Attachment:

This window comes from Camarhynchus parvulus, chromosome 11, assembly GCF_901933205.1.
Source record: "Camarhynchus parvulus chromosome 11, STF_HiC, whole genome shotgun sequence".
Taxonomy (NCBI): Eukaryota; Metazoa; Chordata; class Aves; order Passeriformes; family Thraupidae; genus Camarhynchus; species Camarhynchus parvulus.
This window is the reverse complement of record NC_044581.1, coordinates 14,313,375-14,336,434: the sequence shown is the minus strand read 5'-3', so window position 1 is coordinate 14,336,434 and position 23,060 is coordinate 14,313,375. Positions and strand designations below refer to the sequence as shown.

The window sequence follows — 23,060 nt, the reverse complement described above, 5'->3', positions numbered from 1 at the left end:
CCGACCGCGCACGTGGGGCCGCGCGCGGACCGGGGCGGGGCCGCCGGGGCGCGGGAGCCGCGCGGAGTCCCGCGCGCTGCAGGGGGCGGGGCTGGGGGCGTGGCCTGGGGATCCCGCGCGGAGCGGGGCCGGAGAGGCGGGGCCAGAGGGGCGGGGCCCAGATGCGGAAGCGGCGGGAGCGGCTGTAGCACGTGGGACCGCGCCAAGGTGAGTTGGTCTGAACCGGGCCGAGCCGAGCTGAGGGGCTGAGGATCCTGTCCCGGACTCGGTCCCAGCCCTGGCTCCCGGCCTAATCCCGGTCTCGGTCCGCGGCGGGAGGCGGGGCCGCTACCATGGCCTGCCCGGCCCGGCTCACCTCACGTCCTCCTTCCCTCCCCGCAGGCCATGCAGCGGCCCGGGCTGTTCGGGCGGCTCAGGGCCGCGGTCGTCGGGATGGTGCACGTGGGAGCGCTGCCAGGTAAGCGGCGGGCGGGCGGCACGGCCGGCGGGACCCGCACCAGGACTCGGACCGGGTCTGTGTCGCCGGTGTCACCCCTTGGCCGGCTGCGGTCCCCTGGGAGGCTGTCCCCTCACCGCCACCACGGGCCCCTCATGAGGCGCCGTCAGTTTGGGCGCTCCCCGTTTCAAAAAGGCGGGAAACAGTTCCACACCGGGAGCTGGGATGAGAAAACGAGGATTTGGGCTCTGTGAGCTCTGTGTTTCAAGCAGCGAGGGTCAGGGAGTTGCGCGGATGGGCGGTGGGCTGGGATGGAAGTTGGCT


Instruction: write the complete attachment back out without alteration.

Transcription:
This window comes from Camarhynchus parvulus, chromosome 11, assembly GCF_901933205.1.
Source record: "Camarhynchus parvulus chromosome 11, STF_HiC, whole genome shotgun sequence".
Taxonomy (NCBI): Eukaryota; Metazoa; Chordata; class Aves; order Passeriformes; family Thraupidae; genus Camarhynchus; species Camarhynchus parvulus.
This window is the reverse complement of record NC_044581.1, coordinates 14,313,375-14,336,434: the sequence shown is the minus strand read 5'-3', so window position 1 is coordinate 14,336,434 and position 23,060 is coordinate 14,313,375. Positions and strand designations below refer to the sequence as shown.

The window sequence follows — 23,060 nt, the reverse complement described above, 5'->3', positions numbered from 1 at the left end:
CCGACCGCGCACGTGGGGCCGCGCGCGGACCGGGGCGGGGCCGCCGGGGCGCGGGAGCCGCGCGGAGTCCCGCGCGCTGCAGGGGGCGGGGCTGGGGGCGTGGCCTGGGGATCCCGCGCGGAGCGGGGCCGGAGAGGCGGGGCCAGAGGGGCGGGGCCCAGATGCGGAAGCGGCGGGAGCGGCTGTAGCACGTGGGACCGCGCCAAGGTGAGTTGGTCTGAACCGGGCCGAGCCGAGCTGAGGGGCTGAGGATCCTGTCCCGGACTCGGTCCCAGCCCTGGCTCCCGGCCTAATCCCGGTCTCGGTCCGCGGCGGGAGGCGGGGCCGCTACCATGGCCTGCCCGGCCCGGCTCACCTCACGTCCTCCTTCCCTCCCCGCAGGCCATGCAGCGGCCCGGGCTGTTCGGGCGGCTCAGGGCCGCGGTCGTCGGGATGGTGCACGTGGGAGCGCTGCCAGGTAAGCGGCGGGCGGGCGGCACGGCCGGCGGGACCCGCACCAGGACTCGGACCGGGTCTGTGTCGCCGGTGTCACCCCTTGGCCGGCTGCGGTCCCCTGGGAGGCTGTCCCCTCACCGCCACCACGGGCCCCTCATGAGGCGCCGTCAGTTTGGGCGCTCCCCGTTTCAAAAAGGCGGGAAACAGTTCCACACCGGGAGCTGGGATGAGAAAACGAGGATTTGGGCTCTGTGAGCTCTGTGTTTCAAGCAGCGAGGGTCAGGGAGTTGCGCGGATGGGCGGTGGGCTGGGATGGAAGTTGGCT